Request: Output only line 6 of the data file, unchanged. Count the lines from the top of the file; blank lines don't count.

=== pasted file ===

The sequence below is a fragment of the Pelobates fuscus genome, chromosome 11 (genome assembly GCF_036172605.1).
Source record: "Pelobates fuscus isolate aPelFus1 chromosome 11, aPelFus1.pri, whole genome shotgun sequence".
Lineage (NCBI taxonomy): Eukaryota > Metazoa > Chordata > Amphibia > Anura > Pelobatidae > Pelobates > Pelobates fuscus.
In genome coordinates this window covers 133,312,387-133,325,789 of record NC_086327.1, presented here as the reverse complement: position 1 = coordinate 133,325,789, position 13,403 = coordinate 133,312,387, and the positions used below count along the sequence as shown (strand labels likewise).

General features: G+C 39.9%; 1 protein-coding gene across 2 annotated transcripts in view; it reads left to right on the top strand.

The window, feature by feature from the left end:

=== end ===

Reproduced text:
The window, feature by feature from the left end: